As ambassador to Lebanon, Fletcher practised what he now preaches, using social media relentlessly to promote British policy, and himself as the representative of that policy. It was modern stuff: taking questions from Twitter in real time during speeches, endless blogging, organising events like a “tweetup” — a meeting set up via Twitter — with the Lebanese prime minister, at which they both spent an hour online answering questions. Fletcher sent 10,000 tweets in his four years in Lebanon — that’s more than six a day. And it got through to the Lebanese people, and the wider Middle East — Fletcher and what he had to say became well-known in the region. The question is whether this is really the new model for British diplomacy. Does it deliver new types of outcome in a new way, or is it just a cheaper, quicker and more direct way of doing PR than using old- fashioned press and broadcasting — an adjunct to conventional diplomacy rather than a replacement for it?
Much depends on the situation. Terrorist organisations and authoritarian states devote huge effort to putting their messages out on social media and the internet, bypassing news organisations. ISIS put out 40,000 tweets on the day it took Mosul in June 2014. We can’t cede the internet and social media to our opponents — we must fight back. Fletcher had regular arguments with the Syrian regime and Hezbollah on Twitter, arguments more likely to sway public opinion in the Middle East than if the messages had been delivered on diplomatic channels. It worked for Fletcher because he is clearly a great public communications practitioner, who spent more time working on communications than diplomacy during his time at Number 10. And it worked because of the lack of a strong government in Lebanon to take umbrage. The essence of tweeting is that you have to comment immediately — there is no time for consultation and clearance from London — and that inevitably risks mistakes, which London must tolerate. A social media approach in Western Europe would have been less effective, and in countries like Russia, Pakistan or Turkey would have been riskier — as shown back in May when President Erdogan publicly criticised the British consul-general in Istanbul for his tweets from a closed trial of two Turkish journalists.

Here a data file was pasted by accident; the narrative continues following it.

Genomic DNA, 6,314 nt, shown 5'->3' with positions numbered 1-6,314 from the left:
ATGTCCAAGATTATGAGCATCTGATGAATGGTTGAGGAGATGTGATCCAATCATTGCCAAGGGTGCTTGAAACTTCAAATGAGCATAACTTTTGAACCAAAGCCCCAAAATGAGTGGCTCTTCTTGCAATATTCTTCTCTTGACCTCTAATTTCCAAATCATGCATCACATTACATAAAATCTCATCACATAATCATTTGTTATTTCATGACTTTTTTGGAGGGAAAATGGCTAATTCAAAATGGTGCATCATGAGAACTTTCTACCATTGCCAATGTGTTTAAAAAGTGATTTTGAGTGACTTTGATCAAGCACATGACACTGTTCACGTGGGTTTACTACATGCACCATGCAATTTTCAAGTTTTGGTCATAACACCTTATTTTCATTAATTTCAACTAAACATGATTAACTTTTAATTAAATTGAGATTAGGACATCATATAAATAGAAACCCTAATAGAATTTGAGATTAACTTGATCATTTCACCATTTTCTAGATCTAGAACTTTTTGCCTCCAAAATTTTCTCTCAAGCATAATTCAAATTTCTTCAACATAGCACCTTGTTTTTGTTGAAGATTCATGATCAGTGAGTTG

And then there are the detailed negotiations that are too complex to summarise or comment usefully on in 140 characters. Fletcher argues that the Iran nuclear deal happened faster because of Twitter, but the negotiations which led to it lasted for years, classic old-fashioned, tough, multilateral diplomatic work. Looking ahead, it’s hard to imagine social media playing much role in the UK’s Brexit negotiations, or our relationship with the next US administration.
As the world changes, seemingly ever more rapidly, the Foreign Office needs to decide where its future as an institution lies. Should it be a state-funded advocacy organisation? A Rolls-Royce machine for servicing ministers? Or a pragmatic organisation that gets things done overseas, by whatever means are most appropriate? What sort of people should it recruit, train and develop as diplomats — people who can run essentially political campaigns, ruthlessly efficient bureaucrats who let their ministers do most of the public speaking, or generalists? How much of what it does should be outsourced to think-tanks and contractors? How about privatising the administration of the overseas platform (as our embassies are now known)? Tom Fletcher’s book has opened the debate with a broad attack on the methods and assumptions of the past, and some bold ideas for the digital future. Don’t be put off by his chutzpah or writing style: this is an important book.